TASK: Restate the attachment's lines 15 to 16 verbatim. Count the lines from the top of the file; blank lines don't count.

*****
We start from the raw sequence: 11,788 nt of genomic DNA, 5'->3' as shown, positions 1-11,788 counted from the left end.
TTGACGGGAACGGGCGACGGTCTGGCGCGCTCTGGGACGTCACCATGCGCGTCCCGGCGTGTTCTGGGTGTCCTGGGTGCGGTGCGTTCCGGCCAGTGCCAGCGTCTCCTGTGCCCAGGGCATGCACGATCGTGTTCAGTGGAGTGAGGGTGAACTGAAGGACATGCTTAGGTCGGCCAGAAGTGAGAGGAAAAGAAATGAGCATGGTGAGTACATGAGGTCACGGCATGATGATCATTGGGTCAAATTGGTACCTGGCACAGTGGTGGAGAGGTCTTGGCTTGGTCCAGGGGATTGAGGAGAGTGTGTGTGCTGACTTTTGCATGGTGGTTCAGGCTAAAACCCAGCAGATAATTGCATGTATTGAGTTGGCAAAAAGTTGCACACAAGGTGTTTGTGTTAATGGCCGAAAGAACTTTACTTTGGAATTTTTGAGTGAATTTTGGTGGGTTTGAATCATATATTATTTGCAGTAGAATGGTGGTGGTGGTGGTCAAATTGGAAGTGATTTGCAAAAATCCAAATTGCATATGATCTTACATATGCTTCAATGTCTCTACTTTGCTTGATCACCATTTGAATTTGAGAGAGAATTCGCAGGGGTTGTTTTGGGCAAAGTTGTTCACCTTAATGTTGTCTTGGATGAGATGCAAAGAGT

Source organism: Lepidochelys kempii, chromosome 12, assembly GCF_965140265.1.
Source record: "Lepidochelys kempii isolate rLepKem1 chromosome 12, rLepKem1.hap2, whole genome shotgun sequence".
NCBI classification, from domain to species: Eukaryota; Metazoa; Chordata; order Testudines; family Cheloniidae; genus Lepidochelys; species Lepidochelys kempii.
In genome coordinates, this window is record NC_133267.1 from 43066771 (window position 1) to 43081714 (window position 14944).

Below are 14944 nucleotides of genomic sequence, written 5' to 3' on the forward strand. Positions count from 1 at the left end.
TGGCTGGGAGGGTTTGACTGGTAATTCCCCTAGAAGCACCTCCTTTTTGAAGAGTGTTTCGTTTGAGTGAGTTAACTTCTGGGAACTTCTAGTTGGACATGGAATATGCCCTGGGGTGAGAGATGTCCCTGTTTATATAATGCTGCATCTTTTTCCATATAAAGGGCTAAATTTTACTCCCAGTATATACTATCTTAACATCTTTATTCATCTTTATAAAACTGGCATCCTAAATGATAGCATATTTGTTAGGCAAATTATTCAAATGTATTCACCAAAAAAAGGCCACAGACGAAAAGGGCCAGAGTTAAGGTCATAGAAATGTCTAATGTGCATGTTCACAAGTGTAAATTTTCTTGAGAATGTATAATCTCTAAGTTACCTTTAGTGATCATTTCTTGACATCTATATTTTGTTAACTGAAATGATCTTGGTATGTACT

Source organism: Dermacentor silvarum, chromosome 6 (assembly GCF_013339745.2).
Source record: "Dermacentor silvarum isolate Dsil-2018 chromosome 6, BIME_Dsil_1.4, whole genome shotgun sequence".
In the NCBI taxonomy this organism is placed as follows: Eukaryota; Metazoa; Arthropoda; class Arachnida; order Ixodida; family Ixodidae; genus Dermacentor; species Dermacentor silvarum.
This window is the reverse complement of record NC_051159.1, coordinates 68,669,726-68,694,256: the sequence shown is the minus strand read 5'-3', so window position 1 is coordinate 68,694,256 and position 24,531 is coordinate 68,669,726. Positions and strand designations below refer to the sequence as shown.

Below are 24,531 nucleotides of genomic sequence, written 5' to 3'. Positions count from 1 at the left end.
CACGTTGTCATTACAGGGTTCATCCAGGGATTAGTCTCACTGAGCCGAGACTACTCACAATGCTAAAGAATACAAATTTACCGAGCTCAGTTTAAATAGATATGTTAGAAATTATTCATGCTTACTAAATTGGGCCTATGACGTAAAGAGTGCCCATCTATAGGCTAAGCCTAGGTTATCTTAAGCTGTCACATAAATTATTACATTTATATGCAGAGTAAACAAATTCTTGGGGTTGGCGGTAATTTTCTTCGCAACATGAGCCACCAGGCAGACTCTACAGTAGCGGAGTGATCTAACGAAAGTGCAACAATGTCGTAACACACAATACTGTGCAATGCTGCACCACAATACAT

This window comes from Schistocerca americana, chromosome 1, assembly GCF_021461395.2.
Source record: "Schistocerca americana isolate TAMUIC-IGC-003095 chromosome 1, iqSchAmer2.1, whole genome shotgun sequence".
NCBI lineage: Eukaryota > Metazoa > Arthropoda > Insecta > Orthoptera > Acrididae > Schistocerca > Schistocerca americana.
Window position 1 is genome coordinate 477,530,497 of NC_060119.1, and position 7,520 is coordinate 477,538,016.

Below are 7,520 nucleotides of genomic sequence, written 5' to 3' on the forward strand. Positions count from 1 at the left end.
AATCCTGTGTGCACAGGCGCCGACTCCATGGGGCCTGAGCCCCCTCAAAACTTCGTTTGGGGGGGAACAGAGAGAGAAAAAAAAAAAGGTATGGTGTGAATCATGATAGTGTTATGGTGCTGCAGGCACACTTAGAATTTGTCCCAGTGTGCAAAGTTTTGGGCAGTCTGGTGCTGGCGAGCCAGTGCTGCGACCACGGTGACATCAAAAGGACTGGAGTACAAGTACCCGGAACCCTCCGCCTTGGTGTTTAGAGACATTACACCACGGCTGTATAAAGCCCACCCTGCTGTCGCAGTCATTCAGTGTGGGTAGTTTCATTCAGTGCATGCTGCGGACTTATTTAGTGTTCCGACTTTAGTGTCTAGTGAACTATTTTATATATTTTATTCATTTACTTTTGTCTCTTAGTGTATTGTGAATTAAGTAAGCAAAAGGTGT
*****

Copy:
This window comes from Schistocerca americana, chromosome 1, assembly GCF_021461395.2.
Source record: "Schistocerca americana isolate TAMUIC-IGC-003095 chromosome 1, iqSchAmer2.1, whole genome shotgun sequence".